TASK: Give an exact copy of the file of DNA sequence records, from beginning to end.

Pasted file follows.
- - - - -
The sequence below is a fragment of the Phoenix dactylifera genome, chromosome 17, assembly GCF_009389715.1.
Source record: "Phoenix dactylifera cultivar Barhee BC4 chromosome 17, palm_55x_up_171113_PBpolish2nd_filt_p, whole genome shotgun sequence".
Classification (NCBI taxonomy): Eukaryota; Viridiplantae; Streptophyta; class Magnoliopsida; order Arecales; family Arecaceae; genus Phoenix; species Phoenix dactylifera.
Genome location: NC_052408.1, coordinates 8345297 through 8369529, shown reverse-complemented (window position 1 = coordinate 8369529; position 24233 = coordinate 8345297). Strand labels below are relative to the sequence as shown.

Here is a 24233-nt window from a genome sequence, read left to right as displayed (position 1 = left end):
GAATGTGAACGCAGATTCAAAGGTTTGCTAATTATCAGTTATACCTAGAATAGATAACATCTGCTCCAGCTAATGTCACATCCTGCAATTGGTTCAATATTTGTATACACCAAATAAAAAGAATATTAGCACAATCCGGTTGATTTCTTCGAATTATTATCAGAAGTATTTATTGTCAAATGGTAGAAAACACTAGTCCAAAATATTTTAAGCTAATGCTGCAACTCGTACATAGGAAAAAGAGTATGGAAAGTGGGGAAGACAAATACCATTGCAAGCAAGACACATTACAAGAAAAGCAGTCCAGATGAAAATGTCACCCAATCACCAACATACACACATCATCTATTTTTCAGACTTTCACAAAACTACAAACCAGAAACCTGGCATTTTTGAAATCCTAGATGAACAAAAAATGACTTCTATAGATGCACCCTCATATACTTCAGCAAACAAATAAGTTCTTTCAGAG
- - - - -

The sequence below is a fragment of the Phoenix dactylifera genome, chromosome 17, assembly GCF_009389715.1.
Source record: "Phoenix dactylifera cultivar Barhee BC4 chromosome 17, palm_55x_up_171113_PBpolish2nd_filt_p, whole genome shotgun sequence".
Classification (NCBI taxonomy): Eukaryota; Viridiplantae; Streptophyta; class Magnoliopsida; order Arecales; family Arecaceae; genus Phoenix; species Phoenix dactylifera.
Genome location: NC_052408.1, coordinates 8345297 through 8369529, shown reverse-complemented (window position 1 = coordinate 8369529; position 24233 = coordinate 8345297). Strand labels below are relative to the sequence as shown.

Here is a 24233-nt window from a genome sequence, read left to right as displayed (position 1 = left end):
GAATGTGAACGCAGATTCAAAGGTTTGCTAATTATCAGTTATACCTAGAATAGATAACATCTGCTCCAGCTAATGTCACATCCTGCAATTGGTTCAATATTTGTATACACCAAATAAAAAGAATATTAGCACAATCCGGTTGATTTCTTCGAATTATTATCAGAAGTATTTATTGTCAAATGGTAGAAAACACTAGTCCAAAATATTTTAAGCTAATGCTGCAACTCGTACATAGGAAAAAGAGTATGGAAAGTGGGGAAGACAAATACCATTGCAAGCAAGACACATTACAAGAAAAGCAGTCCAGATGAAAATGTCACCCAATCACCAACATACACACATCATCTATTTTTCAGACTTTCACAAAACTACAAACCAGAAACCTGGCATTTTTGAAATCCTAGATGAACAAAAAATGACTTCTATAGATGCACCCTCATATACTTCAGCAAACAAATAAGTTCTTTCAGAG